The first-of-its-kind study found that high-pressure oxygen rooms can not only stop, but even reverse two key processes associated with cellular aging.
Aging is characterized by the progressive loss of physiological capacity, the new study explains. At the cellular level, two key hallmarks of aging include telomere shortening and cellular senescence (the accumulation of old, malfunctioning cells). Researchers at Tel Aviv University (TAU) and the Shamir Medical Center in Israel wanted to see if this process could be stopped using hyperbaric oxygen chambers.
"Hyperbaric oxygen therapy (HBOT) utilizes 100% oxygen in an environmental pressure higher than one absolute atmospheres (ATA) to enhance the amount of oxygen dissolved in body’s tissues," the study reads.
Hyperbaric oxygen therapy (HBOT) has been a fad for a couple of decades already, being recommended by some for a myriad of afflictions -- but scientific evidence has been scarce at best. It's one of those things where the hype vastly outpaced the actual proof, up to the point where many such claims are usually misleading or outright false. But this new study appears to confirm a part of these alleged benefits.
The study looked at the two hallmarks: the shortening of telomeres (the ends of chromosomes, that tend to get shorter and shorter as we age), and the accumulation of senescent cells. Researchers were thrilled to discover a lengthening of the telomeres -- up to 38% -- and a decrease of senescent cells -- up to 37% -- in the patient's blood.
It was a small study (35 healthy individuals aged 64 or over). Participants underwent 60 hyperbaric sessions over a period of 90 days, providing blood samples before, after, and during the treatments. All participants were healthy.
While the study has several limitations (especially a small sample size), the researchers see their results as a major breakthrough.
“For many years our team has been engaged in hyperbaric research and therapy – treatments based on protocols of exposure to high-pressure oxygen at various concentrations inside a pressure chamber,” explains Professor Shai Efrati of the Sackler School of Medicine and the Sagol School of Neuroscience at TAU . “Our achievements over the years included the improvement of brain functions damaged by age, stroke or brain injury.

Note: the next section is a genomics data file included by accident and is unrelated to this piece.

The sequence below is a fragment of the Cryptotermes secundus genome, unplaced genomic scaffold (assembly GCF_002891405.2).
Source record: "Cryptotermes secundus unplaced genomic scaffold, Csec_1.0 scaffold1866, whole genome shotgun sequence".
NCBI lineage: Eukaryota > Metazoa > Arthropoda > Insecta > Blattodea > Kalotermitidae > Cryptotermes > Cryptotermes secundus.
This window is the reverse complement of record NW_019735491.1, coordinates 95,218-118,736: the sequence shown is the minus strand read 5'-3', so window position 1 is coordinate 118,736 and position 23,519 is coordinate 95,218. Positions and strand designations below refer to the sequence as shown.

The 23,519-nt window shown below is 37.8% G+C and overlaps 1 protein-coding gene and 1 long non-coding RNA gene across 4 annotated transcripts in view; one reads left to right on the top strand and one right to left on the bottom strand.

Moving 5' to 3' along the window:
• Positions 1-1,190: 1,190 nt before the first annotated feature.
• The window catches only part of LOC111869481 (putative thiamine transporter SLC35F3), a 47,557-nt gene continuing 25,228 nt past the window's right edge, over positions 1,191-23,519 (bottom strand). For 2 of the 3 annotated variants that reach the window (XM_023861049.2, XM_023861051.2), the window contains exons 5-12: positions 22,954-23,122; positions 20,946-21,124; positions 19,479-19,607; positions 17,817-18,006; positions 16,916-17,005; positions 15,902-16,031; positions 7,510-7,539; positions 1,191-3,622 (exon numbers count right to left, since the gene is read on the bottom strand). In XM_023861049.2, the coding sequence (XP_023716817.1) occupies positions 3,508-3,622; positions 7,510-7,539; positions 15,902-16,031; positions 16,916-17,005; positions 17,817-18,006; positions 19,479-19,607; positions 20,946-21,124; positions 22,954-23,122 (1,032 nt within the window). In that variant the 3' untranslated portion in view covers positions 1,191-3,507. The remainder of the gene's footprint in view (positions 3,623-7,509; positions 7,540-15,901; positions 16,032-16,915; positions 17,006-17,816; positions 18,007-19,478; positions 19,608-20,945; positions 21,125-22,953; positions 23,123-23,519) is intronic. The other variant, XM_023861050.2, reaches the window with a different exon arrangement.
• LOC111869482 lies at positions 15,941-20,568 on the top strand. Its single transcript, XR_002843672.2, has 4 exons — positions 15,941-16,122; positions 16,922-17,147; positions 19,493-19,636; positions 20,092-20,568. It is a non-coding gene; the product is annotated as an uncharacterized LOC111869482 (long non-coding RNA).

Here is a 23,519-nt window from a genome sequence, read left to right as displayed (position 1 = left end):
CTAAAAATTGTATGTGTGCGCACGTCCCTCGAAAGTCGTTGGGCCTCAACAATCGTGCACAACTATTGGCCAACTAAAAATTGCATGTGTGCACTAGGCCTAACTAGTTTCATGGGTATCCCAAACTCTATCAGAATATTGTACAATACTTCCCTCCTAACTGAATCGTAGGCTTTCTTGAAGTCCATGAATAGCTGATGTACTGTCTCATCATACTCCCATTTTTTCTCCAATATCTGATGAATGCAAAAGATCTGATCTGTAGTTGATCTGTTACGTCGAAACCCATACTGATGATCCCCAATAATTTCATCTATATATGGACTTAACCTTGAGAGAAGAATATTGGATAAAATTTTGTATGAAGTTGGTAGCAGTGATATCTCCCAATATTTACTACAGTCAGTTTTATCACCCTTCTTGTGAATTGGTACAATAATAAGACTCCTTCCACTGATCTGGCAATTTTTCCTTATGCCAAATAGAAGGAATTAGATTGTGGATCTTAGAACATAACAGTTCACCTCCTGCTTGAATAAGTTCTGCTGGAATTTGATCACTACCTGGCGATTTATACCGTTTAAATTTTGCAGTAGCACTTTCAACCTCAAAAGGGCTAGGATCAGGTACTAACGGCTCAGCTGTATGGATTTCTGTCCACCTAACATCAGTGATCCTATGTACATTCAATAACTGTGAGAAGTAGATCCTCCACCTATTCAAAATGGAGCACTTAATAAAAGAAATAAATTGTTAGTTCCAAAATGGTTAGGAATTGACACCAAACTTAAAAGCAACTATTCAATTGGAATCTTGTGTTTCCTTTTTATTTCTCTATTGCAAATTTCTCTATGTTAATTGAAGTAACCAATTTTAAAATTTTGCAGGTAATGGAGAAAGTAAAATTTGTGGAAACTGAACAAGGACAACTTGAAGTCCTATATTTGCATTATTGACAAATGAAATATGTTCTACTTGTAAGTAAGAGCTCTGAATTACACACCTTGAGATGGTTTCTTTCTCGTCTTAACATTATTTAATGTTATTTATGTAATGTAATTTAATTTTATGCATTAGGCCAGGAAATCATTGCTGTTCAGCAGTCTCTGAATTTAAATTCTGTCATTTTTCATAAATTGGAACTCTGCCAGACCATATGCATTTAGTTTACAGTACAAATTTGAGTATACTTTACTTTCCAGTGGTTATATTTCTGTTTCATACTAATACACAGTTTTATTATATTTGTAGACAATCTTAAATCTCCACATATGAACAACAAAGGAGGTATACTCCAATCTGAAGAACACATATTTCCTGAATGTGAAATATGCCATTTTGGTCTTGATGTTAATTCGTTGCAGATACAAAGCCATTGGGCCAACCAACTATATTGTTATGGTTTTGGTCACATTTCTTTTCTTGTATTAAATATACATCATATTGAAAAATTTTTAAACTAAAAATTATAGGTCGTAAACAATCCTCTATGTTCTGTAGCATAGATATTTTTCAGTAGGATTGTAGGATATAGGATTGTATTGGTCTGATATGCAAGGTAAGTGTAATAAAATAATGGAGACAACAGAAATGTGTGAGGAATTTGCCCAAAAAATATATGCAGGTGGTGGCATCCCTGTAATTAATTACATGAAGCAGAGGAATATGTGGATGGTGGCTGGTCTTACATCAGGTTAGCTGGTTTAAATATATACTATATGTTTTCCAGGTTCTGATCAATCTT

“In the current study we wished to examine the impact of HBOT on healthy and independent aging adults, and to discover whether such treatments can slow down, stop or even reverse the normal aging process at the cellular level.”
What's perhaps even more remarkable is that the daily HBOT sessions increased telomere length by more than 20% in every single patient -- so it's not that some patients benefited from great results, while others not so much -- all the study participants exhibited positive effects to some level. To put this into context, some studies have shown that a six month high-intensity training regiment increased telomere length by up to 5%. Achieving a much larger telomere increase after a shorter period seems very optimistic -- although this shouldn't be interpreted as a 'magic cure' and does not validate all the claims related to HBOT. The researchers clearly mentioned that they used a specific HBOT protocol.
It's still a small-scale study so these results need to be confirmed in larger sample sizes and followed over a longer period of time. Nevertheless, it's an avenue worth pursuing further.
"With this pioneering study, we have opened a door for further research on the cellular impact of HBOT and its potential for reversing the aging process," notes Dr. Amir Hadanny, one of the study co-authors.
"Today telomere shortening is considered the ‘Holy Grail’ of the biology of aging. Researchers around the world are trying to develop pharmacological and environmental interventions that enable telomere elongation. Our HBOT protocol was able to achieve this, proving that the aging process can in fact be reversed at the basic cellular-molecular level."
Repeated intermittent hyperoxic exposures, using certain hyperbaric oxygen therapy (HBOT) protocols, can induce regenerative effects which normally occur during hypoxia. The aim of the current study was to evaluate whether HBOT affects TL and senescent cell concentrations in a normal, non-pathological, aging adult population.
The study was published in the journal Aging.